Defendant opposed the motion, arguing that plaintiff failed to satisfy the business records exception to the hearsay rule because the affidavit of the billing company’s president merely stated that the bills were mailed but gave no details as to plaintiff’s generation of the NF-3 claim forms.
The Court of Appeals relied on no-fault regulation 11 NYCRR 65-3.5(b), which stated that within 15 days from receipt of the verification of treatment form, the insurer may seek further verification) and Insurance Law §5106, and 11 NYCRR 65-3.8(c), which stated that within 30 days after receiving the verification of treatment form, the insurer must pay or deny the claim. As noted above, this action was commenced in September 2005, before the adoption of the April 1, 2013 amendments to 11 NYCRR 65-3.5 and 11 NYCRR 65-3.8, which can be found at http://www.dfs.ny.gov/insurance/r_finala/2013/rf68ca4t.pdf.
The Court of Appeals recited previous holdings to the effect that where an insurer fails to pay or deny a claim within the requisite 30 days after its receipt of the proof of claim, the insurer is precluded from asserting all defenses against payment of the claim except lack of coverage, and that although this preclusion requires carriers to pay claims that it might not have had to honor if it had timely denied the claim, the great convenience of prompt uncontested, first-party insurance benefits is part of the price paid to eliminate common-law contested lawsuits.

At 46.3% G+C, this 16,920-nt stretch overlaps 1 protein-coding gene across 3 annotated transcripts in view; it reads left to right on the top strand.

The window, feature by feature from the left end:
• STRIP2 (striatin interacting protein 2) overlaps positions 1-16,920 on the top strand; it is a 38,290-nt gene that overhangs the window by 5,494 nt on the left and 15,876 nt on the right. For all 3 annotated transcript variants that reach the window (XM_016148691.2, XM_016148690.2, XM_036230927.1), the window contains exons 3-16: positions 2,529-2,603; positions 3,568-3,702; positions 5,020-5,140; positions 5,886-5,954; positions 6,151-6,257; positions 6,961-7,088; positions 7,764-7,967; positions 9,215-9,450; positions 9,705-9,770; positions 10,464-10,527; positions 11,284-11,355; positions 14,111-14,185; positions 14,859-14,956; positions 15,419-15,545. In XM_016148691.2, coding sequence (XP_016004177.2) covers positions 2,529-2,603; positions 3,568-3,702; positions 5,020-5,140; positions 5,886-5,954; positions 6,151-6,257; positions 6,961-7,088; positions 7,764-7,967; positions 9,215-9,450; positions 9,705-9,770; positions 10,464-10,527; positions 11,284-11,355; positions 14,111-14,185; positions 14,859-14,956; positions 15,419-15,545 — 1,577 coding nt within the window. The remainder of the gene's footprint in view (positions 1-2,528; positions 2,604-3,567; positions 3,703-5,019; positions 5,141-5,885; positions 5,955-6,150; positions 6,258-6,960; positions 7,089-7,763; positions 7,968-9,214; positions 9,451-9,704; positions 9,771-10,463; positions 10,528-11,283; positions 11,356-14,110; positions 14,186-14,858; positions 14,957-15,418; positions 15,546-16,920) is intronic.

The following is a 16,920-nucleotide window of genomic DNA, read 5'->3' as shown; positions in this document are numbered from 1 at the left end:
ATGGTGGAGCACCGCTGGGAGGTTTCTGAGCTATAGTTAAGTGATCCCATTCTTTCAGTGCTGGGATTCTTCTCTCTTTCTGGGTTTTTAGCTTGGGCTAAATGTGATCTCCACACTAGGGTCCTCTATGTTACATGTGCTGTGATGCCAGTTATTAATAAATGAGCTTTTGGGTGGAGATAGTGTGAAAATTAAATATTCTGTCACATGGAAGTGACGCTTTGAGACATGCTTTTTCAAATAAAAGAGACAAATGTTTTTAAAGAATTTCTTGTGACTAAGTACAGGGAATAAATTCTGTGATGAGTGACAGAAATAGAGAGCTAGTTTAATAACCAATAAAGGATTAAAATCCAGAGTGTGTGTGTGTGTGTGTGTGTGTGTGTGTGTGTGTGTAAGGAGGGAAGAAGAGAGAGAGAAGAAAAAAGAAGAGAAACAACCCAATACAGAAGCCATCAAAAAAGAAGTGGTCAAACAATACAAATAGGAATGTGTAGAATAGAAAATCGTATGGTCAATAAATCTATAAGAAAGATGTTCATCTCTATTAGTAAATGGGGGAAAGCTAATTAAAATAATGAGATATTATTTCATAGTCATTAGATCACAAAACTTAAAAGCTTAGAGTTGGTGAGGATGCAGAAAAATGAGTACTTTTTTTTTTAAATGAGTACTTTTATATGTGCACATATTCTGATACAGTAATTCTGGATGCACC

The Court of Appeals held that plaintiff met its prima facie burden of proving its entitlement to summary judgment because the documents submitted met the business records exception to the hearsay rule and that because plaintiff was able to demonstrate the billing and mailing practices, the insurer was presumed to have received those claims. And because defendant did not pay the seven claims, those claims were overdue and defendant’s failure to contest the claims waived its right to contest the claims as fraudulent. [NB: The amount at issue was about $6,000. At the same time the Appellate Division certified this question to the Court of Appeals, it remanded to Supreme Court to determine whether plaintiff was entitled to attorneys’ fees and interest, which runs at two percent per month from the date the payments became “overdue”.]